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Fostering a Creative Company Culture at Formlabs

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Jacki Morisi has been with Formlabs as their Workplace Experience and Operations Manager for three and a half years, where she helps to run both the existing and expanding new space, along with all company-wide events. The engineering company builds professional 3D printers and accessories, and is committed to developing cutting edge technology that expands access to digital fabrication. It’s a creative and inspiring place to work, and Jacki’s passion for people and culture has helped make it even more so. We spoke with her about what she brings to the company, and what Formlabs has given back to her in return.

What’s a typical day like for you as the Operations Manager? How does your work keep your company running smoothly and moving the mission forward?

As the Operations Manager, I am focused on making sure our ever-expanding three building campus is running smoothly, ensuring our employees have the resources to be productive at work. I am also responsible for managing and developing Formlabs’ company culture through catering, events, surprises, and so much more. I split my time between managing my incredible team, meeting with architects, contractors, and leadership, and putting out the inevitable fires that pop up throughout the work week.

The Ops team are often behind the scenes handling everything from keeping the lights on and stocking supplies, to coordinating our generous food and beverage program, to designing creative office installations that highlight our 3D printing technology. We also coordinate and host company events both big and small. All of these pieces are essential in enhancing the overall employee experience in an effort to make Formlabs an inspiring place to work.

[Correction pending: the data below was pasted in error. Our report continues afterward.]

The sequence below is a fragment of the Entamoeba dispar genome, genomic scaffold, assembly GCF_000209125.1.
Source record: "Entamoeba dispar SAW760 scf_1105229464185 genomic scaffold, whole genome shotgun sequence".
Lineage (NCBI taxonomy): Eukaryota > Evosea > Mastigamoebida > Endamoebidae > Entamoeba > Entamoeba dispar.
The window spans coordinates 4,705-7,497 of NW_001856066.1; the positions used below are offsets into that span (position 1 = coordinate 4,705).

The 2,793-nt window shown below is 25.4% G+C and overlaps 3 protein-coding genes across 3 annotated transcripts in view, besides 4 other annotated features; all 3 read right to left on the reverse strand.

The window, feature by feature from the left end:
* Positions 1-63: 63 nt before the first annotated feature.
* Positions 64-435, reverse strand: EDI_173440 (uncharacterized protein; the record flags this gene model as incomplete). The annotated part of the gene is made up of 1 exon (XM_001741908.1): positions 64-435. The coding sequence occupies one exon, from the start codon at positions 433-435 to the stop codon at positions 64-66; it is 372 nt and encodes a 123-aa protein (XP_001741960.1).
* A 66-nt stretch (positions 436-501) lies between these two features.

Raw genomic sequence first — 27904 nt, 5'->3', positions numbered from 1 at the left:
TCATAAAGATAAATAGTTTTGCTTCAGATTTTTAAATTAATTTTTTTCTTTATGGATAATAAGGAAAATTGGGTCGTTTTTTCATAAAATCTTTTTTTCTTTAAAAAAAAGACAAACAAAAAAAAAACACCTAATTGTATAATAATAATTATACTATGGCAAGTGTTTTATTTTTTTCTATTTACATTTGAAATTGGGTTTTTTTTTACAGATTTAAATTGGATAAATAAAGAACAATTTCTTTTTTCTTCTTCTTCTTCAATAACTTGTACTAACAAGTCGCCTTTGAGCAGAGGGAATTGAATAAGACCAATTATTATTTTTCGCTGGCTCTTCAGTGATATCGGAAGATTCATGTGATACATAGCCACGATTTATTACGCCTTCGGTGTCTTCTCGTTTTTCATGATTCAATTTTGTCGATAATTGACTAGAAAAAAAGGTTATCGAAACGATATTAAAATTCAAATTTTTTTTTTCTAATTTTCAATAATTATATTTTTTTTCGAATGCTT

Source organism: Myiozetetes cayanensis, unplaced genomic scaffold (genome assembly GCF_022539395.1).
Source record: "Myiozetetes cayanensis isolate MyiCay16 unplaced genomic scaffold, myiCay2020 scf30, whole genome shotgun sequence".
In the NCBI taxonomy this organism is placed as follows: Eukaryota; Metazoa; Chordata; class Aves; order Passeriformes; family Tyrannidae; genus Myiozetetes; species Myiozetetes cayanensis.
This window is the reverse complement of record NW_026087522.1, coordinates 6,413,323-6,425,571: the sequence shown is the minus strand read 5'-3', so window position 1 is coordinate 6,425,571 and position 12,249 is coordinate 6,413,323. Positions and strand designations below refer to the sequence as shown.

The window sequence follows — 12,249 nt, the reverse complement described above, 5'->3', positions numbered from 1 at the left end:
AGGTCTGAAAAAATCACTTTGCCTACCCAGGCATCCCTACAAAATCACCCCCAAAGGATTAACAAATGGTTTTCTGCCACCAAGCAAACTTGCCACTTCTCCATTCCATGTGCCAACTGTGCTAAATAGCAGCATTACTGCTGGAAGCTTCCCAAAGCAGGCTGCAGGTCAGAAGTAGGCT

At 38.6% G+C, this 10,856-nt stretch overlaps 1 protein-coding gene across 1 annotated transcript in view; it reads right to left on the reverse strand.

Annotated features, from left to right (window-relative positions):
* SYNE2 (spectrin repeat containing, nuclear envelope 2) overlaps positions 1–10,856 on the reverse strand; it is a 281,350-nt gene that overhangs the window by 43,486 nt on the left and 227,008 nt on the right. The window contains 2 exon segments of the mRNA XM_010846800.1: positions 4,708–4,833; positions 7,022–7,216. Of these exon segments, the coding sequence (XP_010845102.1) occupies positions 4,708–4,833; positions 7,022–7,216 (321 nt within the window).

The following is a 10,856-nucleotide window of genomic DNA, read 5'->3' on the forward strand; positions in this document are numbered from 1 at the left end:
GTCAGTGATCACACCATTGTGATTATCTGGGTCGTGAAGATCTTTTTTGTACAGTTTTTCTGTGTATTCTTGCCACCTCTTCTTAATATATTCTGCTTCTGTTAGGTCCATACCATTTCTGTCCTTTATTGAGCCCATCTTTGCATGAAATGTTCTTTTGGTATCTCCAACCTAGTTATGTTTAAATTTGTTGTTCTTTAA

With so many responsibilities, what strategies, skills, or tools do you use to streamline your workload?

Inevitably my day rarely goes as expected—the more you anticipate a Plan A, B, and C the better you set yourself up for success.

Over the past three years, I’ve become stronger at delegating, and learning that communication and setting clear expectations are key when you’re working with a big team while juggling several moving parts at once. Formlabs uses Slack to stay connected, Asana to track everything from recurring weekly tasks to larger multi-layer projects, and Managed by Q to find and order office services. Weekly syncs, project templates, and documentation keep our projects on track while making sure team members are aware of who is doing what.

Formlabs is constantly growing and changing, which means flexibility is another requirement. The template that worked for our last project, might not be ideal for the next. Knowing when to adapt to improve scalability is important to keep things efficient.

What is the company culture like at Formlabs, and how has it influenced your career?

The company culture at Formlabs is smart, creative, and quirky. People often ask me what’s the best part about working here, and there are two parts that always comes to mind: 

For one, it’s the people (aka Formlings). Formlings are passionate, interesting, incredibly talented, and all very different. Our people foster a culture where we can be creative and solve problems with out-of-the-box thinking. We have such a diverse mix of personalities within our organization across our 12 teams, all of whom are working together towards the same goal. Everyone is really hands on and cares so much—it’s amazing to be a part of. 

Our company events are where the unique backgrounds of Formlings can really shine. We have artists who sell their own handmade wares at our seasonal makers market, musicians who come together to provide music at our parties, and staff who take the stage for hours singing karaoke in our office lounge. Our events always include a lot of games and surprises to keep people engaged and excited whether they like drinking, socializing, being physically active... or not. There is always something for everyone.

The second part is the idea that anything is possible at Formlabs. 3D printing is still a relatively new industry—10 years ago you needed a lot of money, space, and technical skills to house and operate a 3D printer. Formlabs was the first company to make the technology accessible to many professionals by offering an affordable price point, with an easy to use operating system and in a desktop size. What seemed impossible, now exists. I think this same sentiment extends to our culture where anything is possible—you just have to figure it out.